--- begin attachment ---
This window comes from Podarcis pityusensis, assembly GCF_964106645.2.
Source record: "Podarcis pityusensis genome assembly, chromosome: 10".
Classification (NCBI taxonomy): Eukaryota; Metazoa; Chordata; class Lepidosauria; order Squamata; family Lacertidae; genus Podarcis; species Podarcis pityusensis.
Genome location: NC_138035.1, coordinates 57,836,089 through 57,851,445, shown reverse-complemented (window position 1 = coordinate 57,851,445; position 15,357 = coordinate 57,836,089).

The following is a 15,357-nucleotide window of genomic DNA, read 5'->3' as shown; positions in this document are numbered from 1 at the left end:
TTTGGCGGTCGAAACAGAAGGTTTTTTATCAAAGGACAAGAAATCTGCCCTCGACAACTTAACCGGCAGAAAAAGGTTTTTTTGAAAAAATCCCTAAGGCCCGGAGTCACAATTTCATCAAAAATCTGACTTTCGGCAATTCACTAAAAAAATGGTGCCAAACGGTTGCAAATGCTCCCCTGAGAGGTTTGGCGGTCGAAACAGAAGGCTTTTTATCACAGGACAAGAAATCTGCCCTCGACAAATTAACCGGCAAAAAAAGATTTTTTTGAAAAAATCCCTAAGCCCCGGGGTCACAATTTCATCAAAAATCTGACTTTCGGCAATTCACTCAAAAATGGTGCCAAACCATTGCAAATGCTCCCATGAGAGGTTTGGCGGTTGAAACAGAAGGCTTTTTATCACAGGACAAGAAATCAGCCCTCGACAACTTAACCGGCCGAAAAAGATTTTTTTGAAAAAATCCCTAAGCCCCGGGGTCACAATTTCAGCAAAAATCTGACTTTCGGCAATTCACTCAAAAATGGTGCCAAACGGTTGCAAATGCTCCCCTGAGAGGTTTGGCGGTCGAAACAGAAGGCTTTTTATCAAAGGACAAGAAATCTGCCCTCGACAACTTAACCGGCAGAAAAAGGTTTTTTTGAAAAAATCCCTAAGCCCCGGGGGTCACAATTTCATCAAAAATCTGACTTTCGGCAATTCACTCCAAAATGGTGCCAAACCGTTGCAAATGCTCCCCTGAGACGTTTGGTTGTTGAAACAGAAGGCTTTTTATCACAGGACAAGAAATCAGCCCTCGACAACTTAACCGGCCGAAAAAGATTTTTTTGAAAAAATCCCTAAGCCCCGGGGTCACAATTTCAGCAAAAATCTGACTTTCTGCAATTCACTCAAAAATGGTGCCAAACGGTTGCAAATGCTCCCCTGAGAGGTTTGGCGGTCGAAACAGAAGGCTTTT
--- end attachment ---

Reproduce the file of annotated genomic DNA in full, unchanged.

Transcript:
This window comes from Podarcis pityusensis, assembly GCF_964106645.2.
Source record: "Podarcis pityusensis genome assembly, chromosome: 10".
Classification (NCBI taxonomy): Eukaryota; Metazoa; Chordata; class Lepidosauria; order Squamata; family Lacertidae; genus Podarcis; species Podarcis pityusensis.
Genome location: NC_138035.1, coordinates 57,836,089 through 57,851,445, shown reverse-complemented (window position 1 = coordinate 57,851,445; position 15,357 = coordinate 57,836,089).

The following is a 15,357-nucleotide window of genomic DNA, read 5'->3' as shown; positions in this document are numbered from 1 at the left end:
TTTGGCGGTCGAAACAGAAGGTTTTTTATCAAAGGACAAGAAATCTGCCCTCGACAACTTAACCGGCAGAAAAAGGTTTTTTTGAAAAAATCCCTAAGGCCCGGAGTCACAATTTCATCAAAAATCTGACTTTCGGCAATTCACTAAAAAAATGGTGCCAAACGGTTGCAAATGCTCCCCTGAGAGGTTTGGCGGTCGAAACAGAAGGCTTTTTATCACAGGACAAGAAATCTGCCCTCGACAAATTAACCGGCAAAAAAAGATTTTTTTGAAAAAATCCCTAAGCCCCGGGGTCACAATTTCATCAAAAATCTGACTTTCGGCAATTCACTCAAAAATGGTGCCAAACCATTGCAAATGCTCCCATGAGAGGTTTGGCGGTTGAAACAGAAGGCTTTTTATCACAGGACAAGAAATCAGCCCTCGACAACTTAACCGGCCGAAAAAGATTTTTTTGAAAAAATCCCTAAGCCCCGGGGTCACAATTTCAGCAAAAATCTGACTTTCGGCAATTCACTCAAAAATGGTGCCAAACGGTTGCAAATGCTCCCCTGAGAGGTTTGGCGGTCGAAACAGAAGGCTTTTTATCAAAGGACAAGAAATCTGCCCTCGACAACTTAACCGGCAGAAAAAGGTTTTTTTGAAAAAATCCCTAAGCCCCGGGGGTCACAATTTCATCAAAAATCTGACTTTCGGCAATTCACTCCAAAATGGTGCCAAACCGTTGCAAATGCTCCCCTGAGACGTTTGGTTGTTGAAACAGAAGGCTTTTTATCACAGGACAAGAAATCAGCCCTCGACAACTTAACCGGCCGAAAAAGATTTTTTTGAAAAAATCCCTAAGCCCCGGGGTCACAATTTCAGCAAAAATCTGACTTTCTGCAATTCACTCAAAAATGGTGCCAAACGGTTGCAAATGCTCCCCTGAGAGGTTTGGCGGTCGAAACAGAAGGCTTTT